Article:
Former Destinys Child group member Letoya Luckett came under quite a bit of heat earlier in the week on the urban blogs when while performing on stage she was quoted as saying the following about her one time fellow group members Kelly Rowland and Beyonce “[Kelly] is still my “Motivation.” Each of ya’ll go and get four copies of her album and get Beyonce’s album too. Stop hating on that girl. You know she is one of the most talented girls on the face of this earth. Both them h*es werk! Y’all support them, it is no beef, no hate between us. We are grown heffas, that was ten years ago. Y’all leave that alone and let us work.”
Now, from the tone of the statement, it was obvious to me that she meant no harm in her use of the words “heffas” and “hoes.” Hell, she even encouraged that the audience purchased their albums. After all, she has known these women since they were young girls. Before the fame. Despite their breakup, there seems to be peace among the ladies. However, certain commentators on the popular site Necole Bitchie.com felt that her usage of those words about another woman, especially a fellow Black woman, was classless and uncalled for. Even if it was said out of “love.”
There has always been a debate among women, especially Black women, as to whether referring to one another in derogatory terms like “bi**h”, even if said in a playful manner, is appropriate. Some women don’t mind their girlfriends jokingly referring to them in that nature. While others are vehemently against any usage of those terms and see it as an immediate case for someone getting their a** whooped.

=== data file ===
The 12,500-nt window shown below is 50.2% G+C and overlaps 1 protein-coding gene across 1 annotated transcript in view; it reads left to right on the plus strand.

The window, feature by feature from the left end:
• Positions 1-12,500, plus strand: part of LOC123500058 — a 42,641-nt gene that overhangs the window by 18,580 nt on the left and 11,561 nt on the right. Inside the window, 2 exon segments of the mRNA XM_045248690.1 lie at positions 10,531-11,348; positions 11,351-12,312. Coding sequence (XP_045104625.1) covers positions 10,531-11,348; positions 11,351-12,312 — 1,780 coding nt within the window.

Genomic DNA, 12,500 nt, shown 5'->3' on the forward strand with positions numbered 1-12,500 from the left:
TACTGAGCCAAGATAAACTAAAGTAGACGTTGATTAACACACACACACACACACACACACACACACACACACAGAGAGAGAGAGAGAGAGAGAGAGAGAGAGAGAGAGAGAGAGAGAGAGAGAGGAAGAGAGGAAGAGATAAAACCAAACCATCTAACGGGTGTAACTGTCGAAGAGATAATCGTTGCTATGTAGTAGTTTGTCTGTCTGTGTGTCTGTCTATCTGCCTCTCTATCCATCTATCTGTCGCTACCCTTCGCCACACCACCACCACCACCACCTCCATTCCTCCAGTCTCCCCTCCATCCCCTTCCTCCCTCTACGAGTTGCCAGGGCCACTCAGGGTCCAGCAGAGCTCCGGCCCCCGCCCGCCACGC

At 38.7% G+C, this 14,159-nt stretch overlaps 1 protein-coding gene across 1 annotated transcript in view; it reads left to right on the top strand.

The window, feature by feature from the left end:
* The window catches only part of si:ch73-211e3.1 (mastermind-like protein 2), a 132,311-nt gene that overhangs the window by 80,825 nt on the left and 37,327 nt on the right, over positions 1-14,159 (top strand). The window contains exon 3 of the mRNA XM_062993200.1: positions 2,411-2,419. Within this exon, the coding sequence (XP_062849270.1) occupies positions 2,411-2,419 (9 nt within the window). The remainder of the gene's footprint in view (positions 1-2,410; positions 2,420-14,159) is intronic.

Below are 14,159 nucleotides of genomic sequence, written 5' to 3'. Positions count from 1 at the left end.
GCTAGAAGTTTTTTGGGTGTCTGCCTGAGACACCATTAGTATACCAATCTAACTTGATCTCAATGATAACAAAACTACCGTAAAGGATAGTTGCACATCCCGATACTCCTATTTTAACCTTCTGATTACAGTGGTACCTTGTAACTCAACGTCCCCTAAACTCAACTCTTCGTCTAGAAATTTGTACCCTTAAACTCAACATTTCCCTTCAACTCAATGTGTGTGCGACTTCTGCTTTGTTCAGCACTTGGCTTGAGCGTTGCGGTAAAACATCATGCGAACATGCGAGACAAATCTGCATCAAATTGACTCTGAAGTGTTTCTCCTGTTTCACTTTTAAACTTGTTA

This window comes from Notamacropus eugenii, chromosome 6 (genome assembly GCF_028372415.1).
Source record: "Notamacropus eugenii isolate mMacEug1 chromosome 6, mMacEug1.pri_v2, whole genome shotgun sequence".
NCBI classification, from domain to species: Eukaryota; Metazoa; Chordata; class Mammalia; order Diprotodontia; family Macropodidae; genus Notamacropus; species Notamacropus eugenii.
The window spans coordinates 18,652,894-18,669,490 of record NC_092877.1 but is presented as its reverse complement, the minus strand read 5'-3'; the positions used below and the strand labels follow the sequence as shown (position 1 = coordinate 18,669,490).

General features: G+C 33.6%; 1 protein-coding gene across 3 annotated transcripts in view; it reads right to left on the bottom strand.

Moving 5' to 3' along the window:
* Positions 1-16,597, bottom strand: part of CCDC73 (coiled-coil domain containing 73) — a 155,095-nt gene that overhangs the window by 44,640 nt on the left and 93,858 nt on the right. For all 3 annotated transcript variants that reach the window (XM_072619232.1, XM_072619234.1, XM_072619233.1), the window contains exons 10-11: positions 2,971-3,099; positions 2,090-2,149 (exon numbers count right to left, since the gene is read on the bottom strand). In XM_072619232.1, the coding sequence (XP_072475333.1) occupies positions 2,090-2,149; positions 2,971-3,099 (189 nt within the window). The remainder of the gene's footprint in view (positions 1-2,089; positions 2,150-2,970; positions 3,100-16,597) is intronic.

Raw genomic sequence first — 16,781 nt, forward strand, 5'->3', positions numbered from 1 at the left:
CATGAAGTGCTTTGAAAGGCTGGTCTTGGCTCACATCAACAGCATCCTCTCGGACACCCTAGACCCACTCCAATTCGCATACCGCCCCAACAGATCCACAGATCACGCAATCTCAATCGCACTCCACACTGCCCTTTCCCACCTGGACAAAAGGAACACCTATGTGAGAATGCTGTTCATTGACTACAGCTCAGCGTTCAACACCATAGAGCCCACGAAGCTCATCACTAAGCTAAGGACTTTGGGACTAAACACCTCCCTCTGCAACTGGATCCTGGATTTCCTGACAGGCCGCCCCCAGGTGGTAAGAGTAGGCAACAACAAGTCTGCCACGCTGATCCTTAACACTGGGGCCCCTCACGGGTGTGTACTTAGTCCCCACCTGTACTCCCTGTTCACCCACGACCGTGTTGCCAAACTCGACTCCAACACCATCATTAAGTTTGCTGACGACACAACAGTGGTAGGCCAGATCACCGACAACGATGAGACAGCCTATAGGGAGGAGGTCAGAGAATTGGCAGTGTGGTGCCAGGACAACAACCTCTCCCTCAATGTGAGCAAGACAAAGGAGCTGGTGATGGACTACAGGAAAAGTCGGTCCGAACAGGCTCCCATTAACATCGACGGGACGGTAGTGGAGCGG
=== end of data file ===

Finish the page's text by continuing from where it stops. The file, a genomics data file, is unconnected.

Truth time. I do use the term “bi**h” on occasion, jokingly with my closest friends. They also have referred to me with the term as well. For us, it is not so much about the word but the feelings behind it when used. There very much so is a difference between a “bi**h” and a “bi**h!” It truly does depend upon the connotation and tone used when the word is expressed. For me, the feelings and emotions behind words can matter more than the actual words spoken. Another word where this theory can be applied is “love”. People often let this word dribble from their lips easily without hesitation but how often do they really meant it? I mean REALLY. It is very much so about the feelings and emotions behind that word as opposed to merely the word itself.
I can respect any woman who is not cool with being referred to by either of those words. However, in LeToya’s case, it is clear that she was not attempting to disrespect either ladies. Her connotation was one of sisterly love believe it or not. I do agree that it may not have been the most appropriate setting for her to be so open. But clearly no malice was meant by her use.
—— By: LJ Knight